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Whatever Bougainville’s future, we need good govt

Momis & Marape sign joint resolution on Bougainville
John Momis and James Marape after their top level meeting in Bougainville last week

| Speaker, Bougainville House of Representatives

BUKA - I want to reflect on the upcoming referendum and the future political path of the Autonomous Region of Bougainville.

As a Bougainvillean and a Papua New Guinean, I am less concerned about greater autonomy, independence (or the ‘third choice’ whatever it might be).

The simple fact is that two options are already guaranteed, and it is now for the people to make their choice.

My real concern is more about our insouciance and disregard for good governance that we must sternly guard against whatever the political outcome of referendum will be.

For, good governance is one of the major considerations that must be ticked off or crossed when it comes to ratification of the vote.

Whatever the choice is, and we know that Independence is the greater expectation of most Bougainvilleans, we have to make it work.

This is the essence of my message. Let us not tire of talking about good governance, honest and transparent leadership, common sense, and not being above or beyond reproach.

Let us not forget the foundation stones and the building blocks of good government, regardless of what form that government takes.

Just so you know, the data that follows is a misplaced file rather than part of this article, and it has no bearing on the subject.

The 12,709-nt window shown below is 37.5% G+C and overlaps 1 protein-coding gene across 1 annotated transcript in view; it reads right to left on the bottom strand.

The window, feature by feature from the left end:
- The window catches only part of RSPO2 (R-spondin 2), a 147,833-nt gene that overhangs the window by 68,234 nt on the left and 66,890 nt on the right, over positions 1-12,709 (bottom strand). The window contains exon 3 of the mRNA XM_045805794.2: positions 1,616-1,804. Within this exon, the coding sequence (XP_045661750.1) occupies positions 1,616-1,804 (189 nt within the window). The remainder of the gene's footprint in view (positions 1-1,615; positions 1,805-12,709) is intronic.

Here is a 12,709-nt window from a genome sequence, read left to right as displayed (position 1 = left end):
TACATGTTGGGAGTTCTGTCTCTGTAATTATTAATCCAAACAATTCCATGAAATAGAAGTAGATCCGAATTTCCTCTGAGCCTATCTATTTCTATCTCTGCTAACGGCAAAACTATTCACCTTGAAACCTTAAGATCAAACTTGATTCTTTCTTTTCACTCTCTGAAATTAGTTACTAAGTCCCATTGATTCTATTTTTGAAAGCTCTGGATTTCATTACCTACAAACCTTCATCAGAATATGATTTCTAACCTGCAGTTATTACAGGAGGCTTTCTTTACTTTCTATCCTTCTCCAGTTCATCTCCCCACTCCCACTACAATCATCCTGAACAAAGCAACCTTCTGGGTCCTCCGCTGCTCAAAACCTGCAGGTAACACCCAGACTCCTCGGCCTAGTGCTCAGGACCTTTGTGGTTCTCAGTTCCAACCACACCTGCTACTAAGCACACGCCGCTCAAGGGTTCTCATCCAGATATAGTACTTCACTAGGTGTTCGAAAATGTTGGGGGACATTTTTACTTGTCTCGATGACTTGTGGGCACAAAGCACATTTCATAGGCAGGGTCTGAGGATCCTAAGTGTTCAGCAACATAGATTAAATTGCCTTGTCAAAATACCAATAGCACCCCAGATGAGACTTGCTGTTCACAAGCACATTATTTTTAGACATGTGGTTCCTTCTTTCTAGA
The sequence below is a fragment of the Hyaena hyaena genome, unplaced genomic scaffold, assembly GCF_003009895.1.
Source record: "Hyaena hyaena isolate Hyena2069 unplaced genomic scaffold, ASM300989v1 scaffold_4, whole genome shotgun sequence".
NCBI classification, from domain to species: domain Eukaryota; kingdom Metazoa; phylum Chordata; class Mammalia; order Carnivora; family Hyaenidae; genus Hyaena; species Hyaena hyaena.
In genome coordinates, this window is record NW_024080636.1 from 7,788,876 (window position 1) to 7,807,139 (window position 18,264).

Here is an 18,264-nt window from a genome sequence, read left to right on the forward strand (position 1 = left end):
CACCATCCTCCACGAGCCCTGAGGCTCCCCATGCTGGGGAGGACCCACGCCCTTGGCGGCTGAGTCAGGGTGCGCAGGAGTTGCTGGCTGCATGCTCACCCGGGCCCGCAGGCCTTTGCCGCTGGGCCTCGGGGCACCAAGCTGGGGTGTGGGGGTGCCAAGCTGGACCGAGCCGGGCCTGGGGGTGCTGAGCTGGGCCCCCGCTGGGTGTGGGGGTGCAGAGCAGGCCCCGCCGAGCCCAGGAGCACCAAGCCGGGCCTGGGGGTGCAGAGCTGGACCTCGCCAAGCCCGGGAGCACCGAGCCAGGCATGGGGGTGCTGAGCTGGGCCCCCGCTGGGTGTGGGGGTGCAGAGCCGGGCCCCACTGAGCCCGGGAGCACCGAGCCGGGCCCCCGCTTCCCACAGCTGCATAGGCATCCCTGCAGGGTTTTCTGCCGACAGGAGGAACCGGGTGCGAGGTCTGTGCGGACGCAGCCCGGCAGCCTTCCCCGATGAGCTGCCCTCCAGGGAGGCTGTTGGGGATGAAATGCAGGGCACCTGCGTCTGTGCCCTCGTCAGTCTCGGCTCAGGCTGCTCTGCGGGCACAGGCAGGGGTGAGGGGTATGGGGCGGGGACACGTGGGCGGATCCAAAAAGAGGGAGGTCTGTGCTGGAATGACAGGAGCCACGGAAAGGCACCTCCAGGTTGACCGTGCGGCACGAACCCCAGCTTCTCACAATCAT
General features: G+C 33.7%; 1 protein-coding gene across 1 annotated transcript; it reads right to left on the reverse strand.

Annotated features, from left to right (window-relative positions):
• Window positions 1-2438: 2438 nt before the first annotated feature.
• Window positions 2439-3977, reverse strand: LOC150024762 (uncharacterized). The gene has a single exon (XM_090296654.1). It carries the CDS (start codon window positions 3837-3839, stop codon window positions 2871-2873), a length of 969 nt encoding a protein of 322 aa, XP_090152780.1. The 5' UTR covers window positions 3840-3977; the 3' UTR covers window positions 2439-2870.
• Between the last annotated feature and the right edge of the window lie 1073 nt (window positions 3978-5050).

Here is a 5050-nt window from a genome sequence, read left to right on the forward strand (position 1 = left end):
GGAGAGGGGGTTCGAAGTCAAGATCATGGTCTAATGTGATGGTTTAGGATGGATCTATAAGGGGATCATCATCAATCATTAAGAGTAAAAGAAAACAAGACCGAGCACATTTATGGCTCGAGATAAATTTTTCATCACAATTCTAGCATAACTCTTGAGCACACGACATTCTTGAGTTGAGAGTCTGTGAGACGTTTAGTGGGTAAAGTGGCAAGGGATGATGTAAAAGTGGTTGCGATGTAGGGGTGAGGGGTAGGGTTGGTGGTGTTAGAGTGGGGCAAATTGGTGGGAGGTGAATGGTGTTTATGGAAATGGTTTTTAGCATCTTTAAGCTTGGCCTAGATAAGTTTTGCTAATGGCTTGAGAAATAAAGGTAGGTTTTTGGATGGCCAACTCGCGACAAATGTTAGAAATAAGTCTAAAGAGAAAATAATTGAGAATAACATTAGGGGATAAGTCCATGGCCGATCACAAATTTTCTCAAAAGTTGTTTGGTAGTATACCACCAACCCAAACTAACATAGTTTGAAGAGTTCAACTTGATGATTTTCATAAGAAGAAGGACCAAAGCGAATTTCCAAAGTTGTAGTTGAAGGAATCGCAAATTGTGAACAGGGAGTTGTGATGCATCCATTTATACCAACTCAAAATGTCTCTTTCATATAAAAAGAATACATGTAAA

Adherence to good governance must be the message delivered in unison by the people to their representatives in the House of Representatives and to leaders in government. All leaders, whether at the national, provincial or community government level, must be held to account.

Without regard for good governance the writing is on the wall. We know this from the countless examples of developing countries that have been turned into pariah states by their own leaders in power.

Let us avoid the pitfalls of bad governance by making a conscious and conscientious choice for good governance without making compromises, taking short cuts or looking for quick fixes at the leadership level.

Nothing is more certain than the dire consequences that befall a people whose leaders turn a blind eye, a deaf ear and who play mute to the evils of corruption.

Conversely, nothing is more certain than the successes and gross national happiness and contentment that follows when elected leaders live up to the oaths and loyalties they swear by and the responsibilities they promise to live up to in office, leading the people from the front.

We can grab and take the opportunities to heart or we can squat and squander them. It is my sincere hope that our leaders take the former rather than the latter path.


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Patrick Kaiku

Simple message to Bougainville: Do not repeat what PNG is doing. Bougainville is in a position to learn and avoid the problems that PNG is mired in.

Criminalise corruption, institute severe penalties for corruption, use meritocracy as the basis for appointments to public office, and institutionalise the independence of law-enforcement agencies.

You have seen what PNG has failed to do with its anti-corruption agenda, now Bougainville does not have any excuses creating a culture of good governance.

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